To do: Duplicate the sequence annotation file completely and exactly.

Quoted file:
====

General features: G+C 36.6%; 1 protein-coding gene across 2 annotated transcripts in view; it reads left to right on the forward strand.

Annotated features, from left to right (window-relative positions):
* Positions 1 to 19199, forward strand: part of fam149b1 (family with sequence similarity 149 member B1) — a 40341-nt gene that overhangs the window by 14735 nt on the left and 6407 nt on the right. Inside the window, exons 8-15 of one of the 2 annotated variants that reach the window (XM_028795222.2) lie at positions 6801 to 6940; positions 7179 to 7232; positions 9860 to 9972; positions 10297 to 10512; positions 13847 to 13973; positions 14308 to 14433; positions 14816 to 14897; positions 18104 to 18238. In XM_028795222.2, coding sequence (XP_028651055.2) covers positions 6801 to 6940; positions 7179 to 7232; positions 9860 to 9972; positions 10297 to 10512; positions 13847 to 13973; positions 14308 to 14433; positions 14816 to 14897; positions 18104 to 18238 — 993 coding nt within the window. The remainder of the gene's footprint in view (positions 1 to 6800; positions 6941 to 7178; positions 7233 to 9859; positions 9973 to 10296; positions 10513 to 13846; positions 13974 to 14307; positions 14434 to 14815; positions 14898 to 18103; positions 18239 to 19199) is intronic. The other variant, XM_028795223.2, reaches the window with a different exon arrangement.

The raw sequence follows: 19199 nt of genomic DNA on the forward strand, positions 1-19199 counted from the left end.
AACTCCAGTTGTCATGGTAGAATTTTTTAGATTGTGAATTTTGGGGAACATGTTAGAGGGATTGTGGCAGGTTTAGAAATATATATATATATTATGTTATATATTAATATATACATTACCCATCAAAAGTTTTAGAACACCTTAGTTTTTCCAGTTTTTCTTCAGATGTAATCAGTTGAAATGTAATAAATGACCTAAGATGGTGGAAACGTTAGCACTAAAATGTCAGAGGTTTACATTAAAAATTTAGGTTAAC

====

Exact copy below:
General features: G+C 36.6%; 1 protein-coding gene across 2 annotated transcripts in view; it reads left to right on the forward strand.

Annotated features, from left to right (window-relative positions):
* Positions 1 to 19199, forward strand: part of fam149b1 (family with sequence similarity 149 member B1) — a 40341-nt gene that overhangs the window by 14735 nt on the left and 6407 nt on the right. Inside the window, exons 8-15 of one of the 2 annotated variants that reach the window (XM_028795222.2) lie at positions 6801 to 6940; positions 7179 to 7232; positions 9860 to 9972; positions 10297 to 10512; positions 13847 to 13973; positions 14308 to 14433; positions 14816 to 14897; positions 18104 to 18238. In XM_028795222.2, coding sequence (XP_028651055.2) covers positions 6801 to 6940; positions 7179 to 7232; positions 9860 to 9972; positions 10297 to 10512; positions 13847 to 13973; positions 14308 to 14433; positions 14816 to 14897; positions 18104 to 18238 — 993 coding nt within the window. The remainder of the gene's footprint in view (positions 1 to 6800; positions 6941 to 7178; positions 7233 to 9859; positions 9973 to 10296; positions 10513 to 13846; positions 13974 to 14307; positions 14434 to 14815; positions 14898 to 18103; positions 18239 to 19199) is intronic. The other variant, XM_028795223.2, reaches the window with a different exon arrangement.

The raw sequence follows: 19199 nt of genomic DNA on the forward strand, positions 1-19199 counted from the left end.
AACTCCAGTTGTCATGGTAGAATTTTTTAGATTGTGAATTTTGGGGAACATGTTAGAGGGATTGTGGCAGGTTTAGAAATATATATATATATTATGTTATATATTAATATATACATTACCCATCAAAAGTTTTAGAACACCTTAGTTTTTCCAGTTTTTCTTCAGATGTAATCAGTTGAAATGTAATAAATGACCTAAGATGGTGGAAACGTTAGCACTAAAATGTCAGAGGTTTACATTAAAAATTTAGGTTAAC